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Living Sanibel: Kemp’s Ridley

By Staff | Jun 7, 2012

Photo Courtesy of Florida Fish & Wildlife

The Kemp’s Ridley sea turtle may well be one of the rarest animals in the world. The last time one is known to have nested in Southwest Florida (on Sanibel) was in 1996. This is one of the smallest of the world’s sea turtles, and its numbers have been drastically reduced since Richard Kemp, a fisherman from Key West, first submitted the species for identification in 1906. It is similar to the olive ridley, another seriously endangered sea turtle.

Predominantly a carnivore, the Kemp’s Ridley survives on mollusks, crustaceans, jellyfish, algae, seaweed, and sea urchins. Because it is smaller than most sea turtles, a fair number of adult ridleys are taken by sharks, goliath grouper, and other large fish.

One of the most unique aspects of the Kemp’s Ridley turtle is a behavior called arribada, which is Spanish for arrival. At a certain time and date, determined by natural phenomena still not understood, hundreds of these turtles gather near a particular nesting beach near Rancho Nuevo, Mexico; then they all come ashore to nest at exactly the same time.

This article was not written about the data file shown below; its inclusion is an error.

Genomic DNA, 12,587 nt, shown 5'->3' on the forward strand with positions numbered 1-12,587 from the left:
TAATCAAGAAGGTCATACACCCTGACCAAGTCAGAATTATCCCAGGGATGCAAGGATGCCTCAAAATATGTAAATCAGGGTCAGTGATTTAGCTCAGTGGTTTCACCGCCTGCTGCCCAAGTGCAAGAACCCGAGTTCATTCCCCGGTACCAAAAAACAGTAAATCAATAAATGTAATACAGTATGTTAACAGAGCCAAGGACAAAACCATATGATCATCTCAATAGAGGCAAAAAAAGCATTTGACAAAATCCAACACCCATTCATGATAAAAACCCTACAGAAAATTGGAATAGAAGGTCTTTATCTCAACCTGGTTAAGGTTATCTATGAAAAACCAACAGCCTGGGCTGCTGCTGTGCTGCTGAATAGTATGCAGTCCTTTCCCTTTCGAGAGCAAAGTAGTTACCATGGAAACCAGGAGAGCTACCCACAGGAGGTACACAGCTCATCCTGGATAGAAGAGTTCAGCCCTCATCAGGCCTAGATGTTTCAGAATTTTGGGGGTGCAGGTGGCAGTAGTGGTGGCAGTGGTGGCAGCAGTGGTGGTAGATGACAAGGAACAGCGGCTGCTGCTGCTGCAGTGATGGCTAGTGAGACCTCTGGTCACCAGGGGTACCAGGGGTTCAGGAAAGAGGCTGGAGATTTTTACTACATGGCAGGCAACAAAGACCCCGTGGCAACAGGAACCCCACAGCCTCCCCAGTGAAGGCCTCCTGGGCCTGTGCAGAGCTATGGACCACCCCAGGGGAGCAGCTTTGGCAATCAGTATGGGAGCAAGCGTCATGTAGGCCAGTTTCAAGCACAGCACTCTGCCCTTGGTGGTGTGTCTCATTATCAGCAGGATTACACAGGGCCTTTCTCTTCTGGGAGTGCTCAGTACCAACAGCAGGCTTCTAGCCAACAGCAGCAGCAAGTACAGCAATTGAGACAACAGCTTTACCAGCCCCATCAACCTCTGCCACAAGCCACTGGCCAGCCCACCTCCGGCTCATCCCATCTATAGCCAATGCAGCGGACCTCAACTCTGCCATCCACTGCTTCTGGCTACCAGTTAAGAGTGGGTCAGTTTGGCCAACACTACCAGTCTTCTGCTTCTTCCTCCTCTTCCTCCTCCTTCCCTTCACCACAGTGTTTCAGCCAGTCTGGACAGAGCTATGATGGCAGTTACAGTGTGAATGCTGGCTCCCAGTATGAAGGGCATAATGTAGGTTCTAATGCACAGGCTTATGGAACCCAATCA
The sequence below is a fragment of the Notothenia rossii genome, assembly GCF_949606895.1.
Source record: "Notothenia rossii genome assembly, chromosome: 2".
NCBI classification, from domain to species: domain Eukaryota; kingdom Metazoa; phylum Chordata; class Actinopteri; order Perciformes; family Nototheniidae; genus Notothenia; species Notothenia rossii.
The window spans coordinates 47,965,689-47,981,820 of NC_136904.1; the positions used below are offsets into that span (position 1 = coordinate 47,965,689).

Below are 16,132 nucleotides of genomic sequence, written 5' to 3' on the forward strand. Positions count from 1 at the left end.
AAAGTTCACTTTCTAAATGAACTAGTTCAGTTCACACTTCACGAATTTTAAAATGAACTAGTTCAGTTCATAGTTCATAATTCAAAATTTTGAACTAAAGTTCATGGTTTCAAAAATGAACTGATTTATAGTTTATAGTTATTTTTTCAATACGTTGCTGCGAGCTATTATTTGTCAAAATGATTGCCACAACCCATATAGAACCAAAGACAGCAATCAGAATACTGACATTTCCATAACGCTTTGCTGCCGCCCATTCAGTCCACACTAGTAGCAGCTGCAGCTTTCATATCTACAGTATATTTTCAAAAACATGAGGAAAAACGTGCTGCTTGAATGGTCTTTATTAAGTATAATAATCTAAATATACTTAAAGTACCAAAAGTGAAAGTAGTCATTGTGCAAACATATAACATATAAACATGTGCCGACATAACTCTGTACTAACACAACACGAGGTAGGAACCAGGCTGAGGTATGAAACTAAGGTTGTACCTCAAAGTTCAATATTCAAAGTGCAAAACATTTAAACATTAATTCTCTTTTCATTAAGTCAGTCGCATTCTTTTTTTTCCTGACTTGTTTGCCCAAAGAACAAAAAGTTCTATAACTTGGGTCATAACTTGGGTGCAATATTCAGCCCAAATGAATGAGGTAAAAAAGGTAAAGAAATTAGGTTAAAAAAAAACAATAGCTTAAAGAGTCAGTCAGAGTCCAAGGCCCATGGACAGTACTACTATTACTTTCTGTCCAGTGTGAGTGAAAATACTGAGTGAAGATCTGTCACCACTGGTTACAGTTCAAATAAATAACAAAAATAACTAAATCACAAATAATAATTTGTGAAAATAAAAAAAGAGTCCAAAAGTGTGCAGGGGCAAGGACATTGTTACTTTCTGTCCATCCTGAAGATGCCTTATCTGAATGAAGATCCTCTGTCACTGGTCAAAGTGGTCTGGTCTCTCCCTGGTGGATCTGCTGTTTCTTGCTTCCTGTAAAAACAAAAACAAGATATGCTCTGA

In Mexico, the skins of these turtles became a popular material for cowboy boots, resulting in tens of thousands of Kemp’s Ridley turtles being taken during the past 70 years. In 1947 the number of nesting females at Rancho Nuevo was estimated at 89,000; by the mid-1980s that population had been reduced to fewer than 1,000. Fortunately, due to a shortage of raw materials, the turtle-skin boot business has disappeared.

Perhaps as a survival response to the slaughter of these turtles in Mexico, a few have begun to show up in new nesting locations. In 2007, Texas wildlife officials found 128 Kemp’s Ridley sea turtles nesting near Corpus Christi, and in 2009 some 10,594 hatchlings were safely released along the Texas Gulf coast. Perhaps the few individuals that have crawled up to lay their clutches on Sanibel Island and other, nearby beaches, have done so in an effort to find a safe haven, but the future of this small reclusive turtle remains in serious question.